Now, information about malaria infections is spreading faster than the disease itself! The timely use of data to inform decisions has led the Southern Province of Zambia to report a greater than 90% reduction in malaria deaths and a more than 80% reduction in cases since 2014. Other provinces and countries have adopted this data-driven approach.
Through our work in other countries and sectors, we’re proving that the approach of tracking disaggregated data down to the individual level and empowering people throughout the decision-making chains to use data in a timely manner works across issues, geographies, and political, social and cultural contexts. That is why we believe that this approach could work for the education sector too.
Better data visualization for better analysis
Communities can get value from data collected about them when those data are given back in useful, insightful forms such as data visualizations. Providing visualizations allows people to see and understand their data so they can make data-informed decisions about how to improve their work.
Today, exam data is collected electronically as students fill out forms that are scanned. The exam results are used for analysis at the ministry level but are delivered back to the school in paper form, typically with rows and columns of data, but with no analysis on what they mean.
In Ethiopia, I saw that some schools manually analyzed the data, asking questions such as: are girls and boys performing differently? On which subjects? The answers to those questions are in the data.
Providing principals with simple visual analytics instead of rows and columns of raw data in spreadsheets could help officials make informed decisions on how to improve outcomes.
The desire for analysis
I was encouraged to meet people throughout the education system who were asking what works and doesn’t work for their students. They have the desire to use data and the questions about effective approaches, but they didn’t have the data or tools at hand to answer those questions. That curiosity is an important pre-requisite for finding success in data systems improvement projects.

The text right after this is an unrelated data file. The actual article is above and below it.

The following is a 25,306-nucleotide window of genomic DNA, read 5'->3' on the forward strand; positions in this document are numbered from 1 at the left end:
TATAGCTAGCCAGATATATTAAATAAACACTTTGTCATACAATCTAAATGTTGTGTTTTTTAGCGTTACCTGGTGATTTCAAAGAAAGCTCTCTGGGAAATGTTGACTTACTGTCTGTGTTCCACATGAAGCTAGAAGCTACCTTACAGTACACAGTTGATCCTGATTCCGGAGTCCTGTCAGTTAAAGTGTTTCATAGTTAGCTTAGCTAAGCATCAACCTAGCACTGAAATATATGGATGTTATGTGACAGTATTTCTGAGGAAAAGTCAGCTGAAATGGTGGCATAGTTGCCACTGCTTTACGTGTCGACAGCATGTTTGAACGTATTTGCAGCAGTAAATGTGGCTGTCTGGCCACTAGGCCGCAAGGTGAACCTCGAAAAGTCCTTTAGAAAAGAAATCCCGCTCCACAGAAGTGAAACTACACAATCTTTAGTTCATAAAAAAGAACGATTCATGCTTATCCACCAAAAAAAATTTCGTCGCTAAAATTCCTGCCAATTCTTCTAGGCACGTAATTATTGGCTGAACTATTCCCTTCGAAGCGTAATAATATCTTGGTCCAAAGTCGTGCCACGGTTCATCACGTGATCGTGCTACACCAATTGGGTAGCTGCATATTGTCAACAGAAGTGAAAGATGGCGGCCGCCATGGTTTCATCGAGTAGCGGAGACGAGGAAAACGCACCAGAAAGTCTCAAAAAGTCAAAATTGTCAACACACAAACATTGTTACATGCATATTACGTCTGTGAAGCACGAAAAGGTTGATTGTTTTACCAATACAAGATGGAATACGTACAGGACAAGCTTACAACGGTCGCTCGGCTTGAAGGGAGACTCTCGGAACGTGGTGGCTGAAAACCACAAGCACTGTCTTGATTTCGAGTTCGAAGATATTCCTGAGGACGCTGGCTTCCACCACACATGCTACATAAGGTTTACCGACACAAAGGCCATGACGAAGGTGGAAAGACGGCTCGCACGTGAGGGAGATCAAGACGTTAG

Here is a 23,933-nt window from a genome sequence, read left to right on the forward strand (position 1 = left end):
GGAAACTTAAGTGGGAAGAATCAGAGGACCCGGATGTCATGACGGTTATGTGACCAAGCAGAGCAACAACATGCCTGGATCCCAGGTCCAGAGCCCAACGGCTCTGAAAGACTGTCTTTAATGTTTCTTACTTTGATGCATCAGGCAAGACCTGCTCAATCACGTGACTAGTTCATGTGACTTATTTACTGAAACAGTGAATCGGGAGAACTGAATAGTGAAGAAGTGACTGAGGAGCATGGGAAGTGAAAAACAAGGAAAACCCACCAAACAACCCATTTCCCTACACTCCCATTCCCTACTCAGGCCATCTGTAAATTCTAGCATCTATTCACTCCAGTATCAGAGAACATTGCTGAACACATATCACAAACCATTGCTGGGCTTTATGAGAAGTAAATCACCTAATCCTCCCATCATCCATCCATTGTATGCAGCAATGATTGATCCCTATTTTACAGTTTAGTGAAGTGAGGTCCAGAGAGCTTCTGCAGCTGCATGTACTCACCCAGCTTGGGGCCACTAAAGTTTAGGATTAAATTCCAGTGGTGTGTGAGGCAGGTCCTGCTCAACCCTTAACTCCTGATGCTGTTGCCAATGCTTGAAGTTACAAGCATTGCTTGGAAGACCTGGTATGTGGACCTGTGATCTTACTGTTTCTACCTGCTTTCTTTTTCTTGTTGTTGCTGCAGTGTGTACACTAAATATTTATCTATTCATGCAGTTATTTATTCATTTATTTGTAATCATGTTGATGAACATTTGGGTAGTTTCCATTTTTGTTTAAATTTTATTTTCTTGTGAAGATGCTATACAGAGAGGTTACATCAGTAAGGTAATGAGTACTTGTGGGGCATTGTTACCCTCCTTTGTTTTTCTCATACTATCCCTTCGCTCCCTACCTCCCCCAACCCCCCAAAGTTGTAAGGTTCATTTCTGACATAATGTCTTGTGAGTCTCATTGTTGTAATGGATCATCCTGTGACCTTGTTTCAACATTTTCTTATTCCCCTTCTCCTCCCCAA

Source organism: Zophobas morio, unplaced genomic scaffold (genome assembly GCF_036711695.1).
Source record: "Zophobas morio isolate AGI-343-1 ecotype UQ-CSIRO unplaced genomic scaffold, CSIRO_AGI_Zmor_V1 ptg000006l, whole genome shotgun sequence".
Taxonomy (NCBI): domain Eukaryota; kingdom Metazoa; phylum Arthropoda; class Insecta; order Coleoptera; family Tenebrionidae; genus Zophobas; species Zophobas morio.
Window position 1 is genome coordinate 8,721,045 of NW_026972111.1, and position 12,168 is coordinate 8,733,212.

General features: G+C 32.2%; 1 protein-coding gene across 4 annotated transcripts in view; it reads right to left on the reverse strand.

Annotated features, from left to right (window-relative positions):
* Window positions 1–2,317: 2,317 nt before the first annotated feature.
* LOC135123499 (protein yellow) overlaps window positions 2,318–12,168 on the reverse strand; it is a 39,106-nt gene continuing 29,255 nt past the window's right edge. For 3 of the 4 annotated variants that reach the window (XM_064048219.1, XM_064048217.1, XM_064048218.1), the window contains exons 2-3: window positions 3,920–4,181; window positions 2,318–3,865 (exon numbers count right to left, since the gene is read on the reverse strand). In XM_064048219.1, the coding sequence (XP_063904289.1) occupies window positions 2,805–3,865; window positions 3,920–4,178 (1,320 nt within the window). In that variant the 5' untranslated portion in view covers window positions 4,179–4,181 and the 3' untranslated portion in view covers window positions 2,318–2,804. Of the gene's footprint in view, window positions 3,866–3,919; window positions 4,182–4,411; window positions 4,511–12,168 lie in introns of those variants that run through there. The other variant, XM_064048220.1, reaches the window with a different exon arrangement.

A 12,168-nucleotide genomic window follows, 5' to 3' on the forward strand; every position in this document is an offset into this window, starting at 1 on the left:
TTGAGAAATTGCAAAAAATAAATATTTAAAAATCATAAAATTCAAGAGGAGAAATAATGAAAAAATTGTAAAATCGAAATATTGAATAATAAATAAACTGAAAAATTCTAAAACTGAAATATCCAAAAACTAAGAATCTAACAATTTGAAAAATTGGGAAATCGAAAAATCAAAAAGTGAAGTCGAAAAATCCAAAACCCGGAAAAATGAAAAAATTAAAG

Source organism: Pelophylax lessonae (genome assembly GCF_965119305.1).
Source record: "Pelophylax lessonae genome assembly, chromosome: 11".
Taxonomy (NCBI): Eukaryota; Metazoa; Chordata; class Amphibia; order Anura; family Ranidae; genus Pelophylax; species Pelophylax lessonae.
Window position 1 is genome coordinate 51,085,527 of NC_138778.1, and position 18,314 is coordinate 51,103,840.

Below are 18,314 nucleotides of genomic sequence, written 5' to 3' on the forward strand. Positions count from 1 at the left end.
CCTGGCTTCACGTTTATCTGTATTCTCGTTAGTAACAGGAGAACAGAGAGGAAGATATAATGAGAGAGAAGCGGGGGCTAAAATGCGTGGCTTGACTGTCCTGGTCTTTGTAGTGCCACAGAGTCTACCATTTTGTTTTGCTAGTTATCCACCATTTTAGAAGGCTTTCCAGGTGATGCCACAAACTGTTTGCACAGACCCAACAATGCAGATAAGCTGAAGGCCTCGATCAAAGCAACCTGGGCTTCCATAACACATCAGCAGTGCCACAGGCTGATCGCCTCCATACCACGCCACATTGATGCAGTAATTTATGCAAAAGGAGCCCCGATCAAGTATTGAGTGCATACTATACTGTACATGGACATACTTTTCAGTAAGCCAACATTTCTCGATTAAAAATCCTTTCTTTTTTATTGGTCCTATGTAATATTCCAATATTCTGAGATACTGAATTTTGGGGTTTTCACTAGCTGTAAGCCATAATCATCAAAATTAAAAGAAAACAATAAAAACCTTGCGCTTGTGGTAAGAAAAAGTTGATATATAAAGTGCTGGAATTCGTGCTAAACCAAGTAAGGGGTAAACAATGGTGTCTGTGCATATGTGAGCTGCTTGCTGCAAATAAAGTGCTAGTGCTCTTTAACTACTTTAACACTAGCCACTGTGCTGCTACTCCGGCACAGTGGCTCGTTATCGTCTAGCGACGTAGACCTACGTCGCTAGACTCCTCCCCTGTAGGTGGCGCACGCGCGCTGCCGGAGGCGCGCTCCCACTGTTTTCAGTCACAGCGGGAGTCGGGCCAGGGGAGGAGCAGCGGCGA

Alpha Bah, the Head of the ICT unit at the Ministry of Education in The Gambia, who was also a member of the Roundtable, is one of those intellectually curious people. His vision is to get to a point where they can track every child in every school.
We believe his vision is achievable because we have already seen success across the global health, homelessness, and water and sanitation sectors.
Getting to actionable recommendations
After visiting Ethiopia and the Gambia, the Roundtable developed specific and actionable recommendations to address what our developing country partners told us they needed and wanted.
The recommendations have some common themes that can be adapted based on each country’s context and needs. They also support countries building on the data infrastructure and tools they already have, which is always better than creating the whole data system from scratch. Meeting countries where they are while iteratively improving over time is essential to achieving success.
For example, Ethiopia doesn’t yet have clear plan or protocols in place to address operational aspects of education management information systems, an important piece of the puzzle for any country that wants to improve its data system. The Gambia already does.
So, a specific recommendation could be for Ethiopia to develop such protocols, on the basis of best practices put together from other country examples--including from the Gambia.
Based on our work together with our Roundtable colleagues, and based on the diverse experiences of other Tableau Foundation partners, I am convinced now is the right time to make a meaningful change in education data systems and use.
GPE’s leadership is essential because, without it, various actors working to improve data systems in developing countries risk diluting their impact by acting separately.
With only ten years left to achieve the SDGs we think better coordination among actors working to improve data systems is essential for accelerating progress for all.